One of the last highlights of the conference was the measurement of the Higgs boson width. The "width" of a particle depends on its lifetime, or in other words, its decay probability. For the 126 GeV Higgs boson, the Standard Model predicted width is 4 MeV. The previously established limit, obtained from the width of the reconstructed mass peak, could only constrain the Higgs boson width to values smaller than 3.4 GeV. The analysis presented by CMS today uses a new method. (I won't enter into technical details here but the idea is that the production rate of the Higgs boson decaying into ZZ* at high energy depends on the Higgs boson width.) This new measurement shows a remarkable sensitivity and constrains the Higgs boson width to be below 17 MeV, more than two orders of magnitude better than the previous limits! Standard Model 2.5 : New Physics 0. Only half a point here, as the Higgs boson is still allowed to decay into invisible new particles, less than 50% of the time, but this still leaves enough room for new physics to sneak in. It maybe the only place, actually.
Could this be the end for new physics models? It's becoming a serious question for theorists since no hint in deviation from the Standard Model predictions has been found yet despite the huge amount of data analyzed so far. From all that I've heard from theorists today, here are a few phrases that grabbed my attention:
- “We are lucky that experiments find anomalies from time to time, as it allows us to publish papers".
- “the Standard Model may after all not be an effective theory at low energy of a more fundamental theory, but might very well be the fundamental theory itself.”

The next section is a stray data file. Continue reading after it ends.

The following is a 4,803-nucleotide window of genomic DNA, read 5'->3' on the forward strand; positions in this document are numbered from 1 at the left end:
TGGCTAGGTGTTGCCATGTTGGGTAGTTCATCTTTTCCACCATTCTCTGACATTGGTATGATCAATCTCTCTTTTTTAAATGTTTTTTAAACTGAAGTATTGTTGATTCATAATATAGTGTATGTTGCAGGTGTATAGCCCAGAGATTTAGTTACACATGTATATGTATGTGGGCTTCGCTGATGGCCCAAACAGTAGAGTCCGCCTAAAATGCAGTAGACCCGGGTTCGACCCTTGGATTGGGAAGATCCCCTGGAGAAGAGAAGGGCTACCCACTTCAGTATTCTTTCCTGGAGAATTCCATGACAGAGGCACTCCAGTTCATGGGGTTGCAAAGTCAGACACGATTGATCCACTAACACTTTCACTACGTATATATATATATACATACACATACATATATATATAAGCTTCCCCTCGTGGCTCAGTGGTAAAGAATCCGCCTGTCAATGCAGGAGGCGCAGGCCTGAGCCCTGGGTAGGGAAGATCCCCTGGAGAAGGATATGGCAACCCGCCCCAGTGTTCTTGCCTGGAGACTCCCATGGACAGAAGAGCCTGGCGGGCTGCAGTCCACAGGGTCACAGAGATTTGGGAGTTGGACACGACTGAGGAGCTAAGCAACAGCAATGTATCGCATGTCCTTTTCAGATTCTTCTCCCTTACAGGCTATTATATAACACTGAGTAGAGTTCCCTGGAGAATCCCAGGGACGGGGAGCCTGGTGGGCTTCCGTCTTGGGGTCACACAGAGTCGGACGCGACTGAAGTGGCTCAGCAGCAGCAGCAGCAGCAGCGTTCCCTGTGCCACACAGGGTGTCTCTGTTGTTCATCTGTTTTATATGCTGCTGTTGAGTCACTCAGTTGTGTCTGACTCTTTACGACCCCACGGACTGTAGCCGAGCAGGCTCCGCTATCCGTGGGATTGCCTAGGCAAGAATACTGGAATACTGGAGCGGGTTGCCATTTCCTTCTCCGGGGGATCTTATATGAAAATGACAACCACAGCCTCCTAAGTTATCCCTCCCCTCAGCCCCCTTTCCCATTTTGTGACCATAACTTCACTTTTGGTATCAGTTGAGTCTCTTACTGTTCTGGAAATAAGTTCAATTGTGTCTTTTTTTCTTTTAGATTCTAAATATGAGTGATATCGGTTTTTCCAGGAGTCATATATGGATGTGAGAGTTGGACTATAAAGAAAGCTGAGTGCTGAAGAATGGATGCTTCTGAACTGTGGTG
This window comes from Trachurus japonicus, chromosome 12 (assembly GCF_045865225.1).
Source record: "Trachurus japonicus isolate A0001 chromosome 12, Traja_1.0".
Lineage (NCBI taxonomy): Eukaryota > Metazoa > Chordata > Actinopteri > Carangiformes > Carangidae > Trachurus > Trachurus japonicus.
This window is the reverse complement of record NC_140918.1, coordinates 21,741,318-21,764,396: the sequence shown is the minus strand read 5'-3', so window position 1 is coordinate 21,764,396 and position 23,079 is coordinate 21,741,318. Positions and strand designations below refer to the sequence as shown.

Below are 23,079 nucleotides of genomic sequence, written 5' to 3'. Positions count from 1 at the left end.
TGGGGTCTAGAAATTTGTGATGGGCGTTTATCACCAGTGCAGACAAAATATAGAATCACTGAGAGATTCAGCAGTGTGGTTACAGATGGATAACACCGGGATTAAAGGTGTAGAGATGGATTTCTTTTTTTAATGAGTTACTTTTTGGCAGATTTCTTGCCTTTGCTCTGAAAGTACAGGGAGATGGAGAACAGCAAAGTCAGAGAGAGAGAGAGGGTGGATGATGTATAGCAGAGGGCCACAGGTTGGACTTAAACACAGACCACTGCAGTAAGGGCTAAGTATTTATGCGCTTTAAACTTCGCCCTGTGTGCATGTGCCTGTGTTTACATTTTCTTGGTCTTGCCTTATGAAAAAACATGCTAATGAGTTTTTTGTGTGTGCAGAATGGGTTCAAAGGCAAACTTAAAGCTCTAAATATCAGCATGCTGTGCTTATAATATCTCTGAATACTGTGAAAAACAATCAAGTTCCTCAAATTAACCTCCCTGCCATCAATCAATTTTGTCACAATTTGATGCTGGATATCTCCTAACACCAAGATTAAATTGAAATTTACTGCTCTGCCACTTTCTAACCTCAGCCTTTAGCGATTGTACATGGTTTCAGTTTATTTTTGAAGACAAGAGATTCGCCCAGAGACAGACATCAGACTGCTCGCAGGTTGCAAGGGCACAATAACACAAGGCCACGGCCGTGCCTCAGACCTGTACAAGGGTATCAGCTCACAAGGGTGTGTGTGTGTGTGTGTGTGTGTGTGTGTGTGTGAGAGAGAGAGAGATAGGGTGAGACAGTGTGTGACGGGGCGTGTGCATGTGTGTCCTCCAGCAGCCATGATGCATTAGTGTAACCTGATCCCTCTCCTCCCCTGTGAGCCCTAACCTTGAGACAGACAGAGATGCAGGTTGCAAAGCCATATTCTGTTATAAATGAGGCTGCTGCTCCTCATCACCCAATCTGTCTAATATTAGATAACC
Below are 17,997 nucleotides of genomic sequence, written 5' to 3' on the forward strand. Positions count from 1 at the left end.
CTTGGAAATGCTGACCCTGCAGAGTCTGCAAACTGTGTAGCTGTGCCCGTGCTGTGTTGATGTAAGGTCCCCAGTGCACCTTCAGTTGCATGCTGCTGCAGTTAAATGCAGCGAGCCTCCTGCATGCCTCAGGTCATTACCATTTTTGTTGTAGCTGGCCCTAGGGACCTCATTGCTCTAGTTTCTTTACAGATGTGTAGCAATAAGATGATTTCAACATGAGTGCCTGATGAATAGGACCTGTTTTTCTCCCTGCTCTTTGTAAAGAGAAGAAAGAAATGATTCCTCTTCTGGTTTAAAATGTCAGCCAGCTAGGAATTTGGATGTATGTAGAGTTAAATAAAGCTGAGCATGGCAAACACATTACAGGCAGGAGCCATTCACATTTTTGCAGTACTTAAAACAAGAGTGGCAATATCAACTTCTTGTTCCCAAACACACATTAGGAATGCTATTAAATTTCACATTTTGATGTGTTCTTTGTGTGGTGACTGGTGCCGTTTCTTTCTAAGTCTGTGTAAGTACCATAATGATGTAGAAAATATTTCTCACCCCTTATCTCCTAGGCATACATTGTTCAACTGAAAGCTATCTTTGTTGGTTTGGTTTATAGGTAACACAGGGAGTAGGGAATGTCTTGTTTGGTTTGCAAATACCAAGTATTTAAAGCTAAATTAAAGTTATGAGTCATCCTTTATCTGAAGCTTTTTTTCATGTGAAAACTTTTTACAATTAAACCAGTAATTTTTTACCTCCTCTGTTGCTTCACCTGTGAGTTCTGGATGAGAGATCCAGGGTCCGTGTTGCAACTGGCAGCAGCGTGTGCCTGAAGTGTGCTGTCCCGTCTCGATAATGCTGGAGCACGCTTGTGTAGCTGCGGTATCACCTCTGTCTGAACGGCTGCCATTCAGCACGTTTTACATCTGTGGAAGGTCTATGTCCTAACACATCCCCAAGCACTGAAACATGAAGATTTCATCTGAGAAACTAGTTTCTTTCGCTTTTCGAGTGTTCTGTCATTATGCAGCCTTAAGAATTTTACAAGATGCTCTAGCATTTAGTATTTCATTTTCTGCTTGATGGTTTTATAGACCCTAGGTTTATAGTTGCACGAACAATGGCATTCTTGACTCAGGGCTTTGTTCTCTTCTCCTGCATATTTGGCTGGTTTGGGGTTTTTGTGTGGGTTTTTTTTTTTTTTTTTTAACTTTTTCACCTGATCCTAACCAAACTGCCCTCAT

- “Any new physics model must only be a small fluctuation around the Standard Model predictions”
So, do we really need more than the Standard Model? What are the questions that are not answered so far? There seem to be only a handful of them remaining: neutrino oscillations (or mass), baryon asymmetry, dark matter, dark energy and inflation.
The inflation problem is actually in the spotlight right now. A "guest" talk was added at the last minute to our conference agenda, to present the recent observation published by the BICEP-2 experiment at the South Pole. The measurement of the polarisation of the cosmic microwave background shows a signal that could (under minimal assumptions) very well be compatible with the inflation model (which is needed to expand the universe at a very high rate in its early stage). This polarisation signal could also be the experimental proof of the gravitational waves, the last of Einstein's predictions that remain to be validated. It also looks like one of the most simplistic inflation models is sufficient to explain the BICEP-2 observations.
The same “minimalistic” trend is being considered in our field. For example, one of the new models presented by Marco Drewes proposes the addition of only three right-handed neutrinos to the Standard Model to solve all the remaining issues, in particular dark matter, baryon asymmetry and neutrino masses.
An interesting suggestion was made today towards a minimalistic model choice. Besides the obvious need to accurately describe all the experimental results gathered so far in particle physics, its equations must fit on a medium size T-shirt, such that physicists can wear. And today, it seems that only the Standard Model can successfully fulfill both criteria.